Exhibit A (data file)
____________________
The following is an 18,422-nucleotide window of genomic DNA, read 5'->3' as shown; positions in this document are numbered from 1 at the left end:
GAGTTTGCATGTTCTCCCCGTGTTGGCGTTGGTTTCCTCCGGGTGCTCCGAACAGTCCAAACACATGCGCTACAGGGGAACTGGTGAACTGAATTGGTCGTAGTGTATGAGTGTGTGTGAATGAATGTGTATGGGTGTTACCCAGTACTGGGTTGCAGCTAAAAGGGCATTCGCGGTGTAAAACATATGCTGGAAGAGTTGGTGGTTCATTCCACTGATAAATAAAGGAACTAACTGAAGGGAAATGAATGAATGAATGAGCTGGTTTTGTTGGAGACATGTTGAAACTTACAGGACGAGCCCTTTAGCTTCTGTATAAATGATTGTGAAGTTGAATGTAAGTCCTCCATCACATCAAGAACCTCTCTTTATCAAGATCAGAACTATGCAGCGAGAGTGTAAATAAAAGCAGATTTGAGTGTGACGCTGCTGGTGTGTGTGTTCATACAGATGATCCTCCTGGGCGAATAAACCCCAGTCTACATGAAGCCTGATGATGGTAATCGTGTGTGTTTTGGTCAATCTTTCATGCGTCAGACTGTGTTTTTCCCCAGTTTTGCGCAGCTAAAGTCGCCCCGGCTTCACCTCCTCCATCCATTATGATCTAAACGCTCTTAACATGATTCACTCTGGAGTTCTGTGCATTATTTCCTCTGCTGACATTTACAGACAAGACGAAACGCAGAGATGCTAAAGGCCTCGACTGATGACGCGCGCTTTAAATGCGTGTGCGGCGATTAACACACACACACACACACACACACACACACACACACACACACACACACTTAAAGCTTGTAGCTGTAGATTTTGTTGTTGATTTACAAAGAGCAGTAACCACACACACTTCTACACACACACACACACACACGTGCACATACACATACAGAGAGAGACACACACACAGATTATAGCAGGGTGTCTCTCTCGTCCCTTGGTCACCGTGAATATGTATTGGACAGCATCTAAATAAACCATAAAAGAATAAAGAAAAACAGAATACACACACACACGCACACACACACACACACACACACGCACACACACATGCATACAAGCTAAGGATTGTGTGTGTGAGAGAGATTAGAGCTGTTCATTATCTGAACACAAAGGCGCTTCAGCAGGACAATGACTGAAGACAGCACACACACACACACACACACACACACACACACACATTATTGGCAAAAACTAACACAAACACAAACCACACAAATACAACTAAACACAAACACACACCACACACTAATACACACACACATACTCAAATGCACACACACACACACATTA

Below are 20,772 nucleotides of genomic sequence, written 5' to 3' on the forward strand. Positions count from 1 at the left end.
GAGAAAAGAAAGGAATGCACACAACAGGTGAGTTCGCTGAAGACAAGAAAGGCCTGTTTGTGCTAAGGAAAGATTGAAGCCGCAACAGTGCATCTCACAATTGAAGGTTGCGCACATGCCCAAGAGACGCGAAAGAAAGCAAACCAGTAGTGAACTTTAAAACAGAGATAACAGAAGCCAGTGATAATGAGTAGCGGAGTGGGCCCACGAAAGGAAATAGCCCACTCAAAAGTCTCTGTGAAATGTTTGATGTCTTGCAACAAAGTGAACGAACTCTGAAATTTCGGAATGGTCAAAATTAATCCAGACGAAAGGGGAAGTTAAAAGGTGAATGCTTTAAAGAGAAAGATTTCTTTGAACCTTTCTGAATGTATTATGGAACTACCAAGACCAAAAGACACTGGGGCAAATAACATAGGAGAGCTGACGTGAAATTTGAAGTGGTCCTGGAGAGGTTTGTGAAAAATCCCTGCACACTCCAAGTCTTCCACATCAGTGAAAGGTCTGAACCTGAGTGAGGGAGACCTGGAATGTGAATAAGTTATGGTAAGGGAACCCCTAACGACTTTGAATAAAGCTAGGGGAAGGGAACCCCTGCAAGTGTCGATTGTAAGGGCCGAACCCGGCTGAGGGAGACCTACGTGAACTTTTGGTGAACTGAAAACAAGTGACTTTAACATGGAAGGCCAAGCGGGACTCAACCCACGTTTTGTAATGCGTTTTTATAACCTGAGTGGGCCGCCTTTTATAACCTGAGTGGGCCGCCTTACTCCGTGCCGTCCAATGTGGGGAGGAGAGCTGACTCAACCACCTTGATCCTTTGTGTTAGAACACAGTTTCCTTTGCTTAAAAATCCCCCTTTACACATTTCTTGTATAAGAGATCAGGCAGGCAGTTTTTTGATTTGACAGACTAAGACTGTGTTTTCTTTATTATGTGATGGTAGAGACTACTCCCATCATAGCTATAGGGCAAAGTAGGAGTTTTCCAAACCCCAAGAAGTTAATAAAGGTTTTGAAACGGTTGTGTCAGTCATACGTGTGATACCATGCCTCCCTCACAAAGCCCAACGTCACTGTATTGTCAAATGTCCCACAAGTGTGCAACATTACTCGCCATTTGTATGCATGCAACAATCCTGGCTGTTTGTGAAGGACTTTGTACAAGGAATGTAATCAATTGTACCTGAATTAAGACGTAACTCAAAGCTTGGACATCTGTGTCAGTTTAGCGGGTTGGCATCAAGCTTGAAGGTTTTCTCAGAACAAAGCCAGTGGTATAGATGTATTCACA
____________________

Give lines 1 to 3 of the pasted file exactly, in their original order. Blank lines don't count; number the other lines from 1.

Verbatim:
The following is an 18,422-nucleotide window of genomic DNA, read 5'->3' as shown; positions in this document are numbered from 1 at the left end:
GAGTTTGCATGTTCTCCCCGTGTTGGCGTTGGTTTCCTCCGGGTGCTCCGAACAGTCCAAACACATGCGCTACAGGGGAACTGGTGAACTGAATTGGTCGTAGTGTATGAGTGTGTGTGAATGAATGTGTATGGGTGTTACCCAGTACTGGGTTGCAGCTAAAAGGGCATTCGCGGTGTAAAACATATGCTGGAAGAGTTGGTGGTTCATTCCACTGATAAATAAAGGAACTAACTGAAGGGAAATGAATGAATGAATGAGCTGGTTTTGTTGGAGACATGTTGAAACTTACAGGACGAGCCCTTTAGCTTCTGTATAAATGATTGTGAAGTTGAATGTAAGTCCTCCATCACATCAAGAACCTCTCTTTATCAAGATCAGAACTATGCAGCGAGAGTGTAAATAAAAGCAGATTTGAGTGTGACGCTGCTGGTGTGTGTGTTCATACAGATGATCCTCCTGGGCGAATAAACCCCAGTCTACATGAAGCCTGATGATGGTAATCGTGTGTGTTTTGGTCAATCTTTCATGCGTCAGACTGTGTTTTTCCCCAGTTTTGCGCAGCTAAAGTCGCCCCGGCTTCACCTCCTCCATCCATTATGATCTAAACGCTCTTAACATGATTCACTCTGGAGTTCTGTGCATTATTTCCTCTGCTGACATTTACAGACAAGACGAAACGCAGAGATGCTAAAGGCCTCGACTGATGACGCGCGCTTTAAATGCGTGTGCGGCGATTAACACACACACACACACACACACACACACACACACACACACACACACACTTAAAGCTTGTAGCTGTAGATTTTGTTGTTGATTTACAAAGAGCAGTAACCACACACACTTCTACACACACACACACACACACGTGCACATACACATACAGAGAGAGACACACACACAGATTATAGCAGGGTGTCTCTCTCGTCCCTTGGTCACCGTGAATATGTATTGGACAGCATCTAAATAAACCATAAAAGAATAAAGAAAAACAGAATACACACACACACGCACACACACACACACACACACACGCACACACACATGCATACAAGCTAAGGATTGTGTGTGTGAGAGAGATTAGAGCTGTTCATTATCTGAACACAAAGGCGCTTCAGCAGGACAATGACTGAAGACAGCACACACACACACACACACACACACACACACACACATTATTGGCAAAAACTAACACAAACACAAACCACACAAATACAACTAAACACAAACACACACCACACACTAATACACACACACATACTCAAATGCACACACACACACACATTA

Below are 20,772 nucleotides of genomic sequence, written 5' to 3' on the forward strand. Positions count from 1 at the left end.